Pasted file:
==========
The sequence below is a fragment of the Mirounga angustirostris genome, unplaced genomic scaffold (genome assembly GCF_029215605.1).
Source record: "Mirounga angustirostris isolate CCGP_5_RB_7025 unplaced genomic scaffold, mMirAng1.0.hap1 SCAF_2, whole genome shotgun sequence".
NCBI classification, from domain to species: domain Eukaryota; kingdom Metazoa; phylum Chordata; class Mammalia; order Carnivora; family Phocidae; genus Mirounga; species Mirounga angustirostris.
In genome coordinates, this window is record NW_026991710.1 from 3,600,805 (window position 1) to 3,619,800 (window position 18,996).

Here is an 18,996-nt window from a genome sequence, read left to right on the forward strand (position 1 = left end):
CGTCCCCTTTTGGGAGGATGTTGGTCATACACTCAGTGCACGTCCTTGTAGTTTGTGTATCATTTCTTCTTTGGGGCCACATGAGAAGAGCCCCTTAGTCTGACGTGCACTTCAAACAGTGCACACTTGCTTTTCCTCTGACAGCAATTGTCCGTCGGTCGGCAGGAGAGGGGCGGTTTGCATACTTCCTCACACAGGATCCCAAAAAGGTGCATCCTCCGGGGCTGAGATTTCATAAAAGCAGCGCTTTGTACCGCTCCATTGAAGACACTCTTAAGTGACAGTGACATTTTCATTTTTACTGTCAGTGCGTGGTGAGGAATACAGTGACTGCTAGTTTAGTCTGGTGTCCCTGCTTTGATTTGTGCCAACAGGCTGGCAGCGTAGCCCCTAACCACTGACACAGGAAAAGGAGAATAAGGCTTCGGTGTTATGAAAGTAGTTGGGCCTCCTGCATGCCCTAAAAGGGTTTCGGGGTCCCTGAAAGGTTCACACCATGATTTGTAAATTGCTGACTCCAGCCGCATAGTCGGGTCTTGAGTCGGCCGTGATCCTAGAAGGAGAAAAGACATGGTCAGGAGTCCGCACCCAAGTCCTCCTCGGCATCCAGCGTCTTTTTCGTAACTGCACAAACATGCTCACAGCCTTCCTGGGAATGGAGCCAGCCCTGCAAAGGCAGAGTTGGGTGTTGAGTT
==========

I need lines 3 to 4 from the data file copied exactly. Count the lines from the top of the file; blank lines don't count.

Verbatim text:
NCBI classification, from domain to species: domain Eukaryota; kingdom Metazoa; phylum Chordata; class Mammalia; order Carnivora; family Phocidae; genus Mirounga; species Mirounga angustirostris.
In genome coordinates, this window is record NW_026991710.1 from 3,600,805 (window position 1) to 3,619,800 (window position 18,996).